FIVE-year-old Harry Feller was born profoundly deaf. He was born with the rare Usher syndrome and other inherited genetic diseases, and before he knows it, unless a cure is found, Harry will be blind before he hits adolescence.
In a race against time, Harry’s father Daniel is doing everything in his power to find that cure for his son. This time he is partaking in a -two-day 250km bike ride starting next weekend – the GCA Cycle Around the Bay – around Melbourne’s Port Phillip Bay to raise funds for Genetic Cures Australia (GCA).
“When we had Harry’s diagnosis in March 2014, there was little happening to speak of in terms of finding a cure for Usher’s syndrome,” Daniel said.
“Today we have at least five centres of research working on this globally …
“We need to keep the momentum going – there’s no time to waste when it comes to saving Harry’s sight.”
The bike ride will comprise 20 “fellas”, beginning in Elsternwick next Saturday (March 25) before returning from Sorrento the following day (Sunday, March 26).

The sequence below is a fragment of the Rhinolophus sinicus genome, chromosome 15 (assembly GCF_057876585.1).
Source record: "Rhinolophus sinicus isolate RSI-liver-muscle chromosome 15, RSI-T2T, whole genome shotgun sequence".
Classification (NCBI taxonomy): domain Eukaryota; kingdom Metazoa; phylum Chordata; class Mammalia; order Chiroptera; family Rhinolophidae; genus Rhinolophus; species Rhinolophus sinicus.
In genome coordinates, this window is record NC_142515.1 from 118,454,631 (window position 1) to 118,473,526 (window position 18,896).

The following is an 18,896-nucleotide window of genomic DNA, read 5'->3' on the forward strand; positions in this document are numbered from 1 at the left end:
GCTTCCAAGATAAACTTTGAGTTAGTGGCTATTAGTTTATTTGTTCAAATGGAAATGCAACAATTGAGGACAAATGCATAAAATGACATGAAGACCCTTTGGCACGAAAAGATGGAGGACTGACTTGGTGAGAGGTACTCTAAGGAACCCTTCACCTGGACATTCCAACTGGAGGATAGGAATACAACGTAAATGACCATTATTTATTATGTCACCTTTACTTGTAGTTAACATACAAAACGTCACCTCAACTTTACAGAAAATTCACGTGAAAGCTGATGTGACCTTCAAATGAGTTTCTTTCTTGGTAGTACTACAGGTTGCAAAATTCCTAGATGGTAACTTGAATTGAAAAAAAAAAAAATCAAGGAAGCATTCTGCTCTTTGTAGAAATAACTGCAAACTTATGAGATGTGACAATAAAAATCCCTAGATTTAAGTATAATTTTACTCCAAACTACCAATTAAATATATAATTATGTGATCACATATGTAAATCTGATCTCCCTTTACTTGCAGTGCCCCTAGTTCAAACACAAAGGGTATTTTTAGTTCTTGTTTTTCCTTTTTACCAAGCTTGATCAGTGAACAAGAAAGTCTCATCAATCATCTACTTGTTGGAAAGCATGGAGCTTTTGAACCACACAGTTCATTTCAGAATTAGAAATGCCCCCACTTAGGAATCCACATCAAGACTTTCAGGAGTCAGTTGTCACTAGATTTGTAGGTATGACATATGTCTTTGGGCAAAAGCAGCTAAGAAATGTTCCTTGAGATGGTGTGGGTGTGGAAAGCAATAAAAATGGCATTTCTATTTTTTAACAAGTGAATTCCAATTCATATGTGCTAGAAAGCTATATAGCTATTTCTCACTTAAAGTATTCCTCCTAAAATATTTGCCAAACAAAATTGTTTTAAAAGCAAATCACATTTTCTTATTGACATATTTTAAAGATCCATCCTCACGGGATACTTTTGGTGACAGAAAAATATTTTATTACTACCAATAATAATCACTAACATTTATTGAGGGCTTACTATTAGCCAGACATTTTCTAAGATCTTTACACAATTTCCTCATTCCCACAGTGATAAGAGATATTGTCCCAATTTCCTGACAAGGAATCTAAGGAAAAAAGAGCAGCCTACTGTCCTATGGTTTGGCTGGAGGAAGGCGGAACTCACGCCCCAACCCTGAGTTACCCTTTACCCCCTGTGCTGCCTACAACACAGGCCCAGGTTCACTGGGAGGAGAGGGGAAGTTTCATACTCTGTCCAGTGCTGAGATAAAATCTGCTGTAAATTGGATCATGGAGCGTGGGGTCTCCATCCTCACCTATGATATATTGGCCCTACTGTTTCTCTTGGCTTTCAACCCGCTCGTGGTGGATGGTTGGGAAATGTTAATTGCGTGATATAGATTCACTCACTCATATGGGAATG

Since their son’s diagnosis, Harry’s parents Daniel and Hollie have been working tirelessly with Associate Professors Alex Hewitt and Alice Pebay to launch and found GCA.
The aim of the foundation is to fund research into inherited genetics diseases, much like Usher syndrome, to find cures for sufferers like Harry, and to establish Australia’s reputation as a leader in gene-based therapies worldwide.
Hewitt said the medicine world is on the brink of an enormous change.
“The world of medicine is on the cusp of changing dramatically due to genetic science, genome editing and stem cell research,” Hewitt said.
“All that stands between a cure for kids like Harry is time and resources to develop techniques which will safely and effectively deliver treatment.
“Funds raised through Cycle Around the Bay will allow us to expand this work.”
As The AJN reported late last year, Usher syndrome comes in many different types; the version that Harry has – Type 1F – is caused by PCDH15, a gene associated with Ashkenazi Jews.
Experts believe only around 5000 people in the world have Usher syndrome Type 1F, and Harry is the only one currently known in Australia.
As the Fellers continue their race against the clock, the much-needed funds for Harry and GCA will go a long way to helping. As Daniel Feller says, “There’s no time waste.”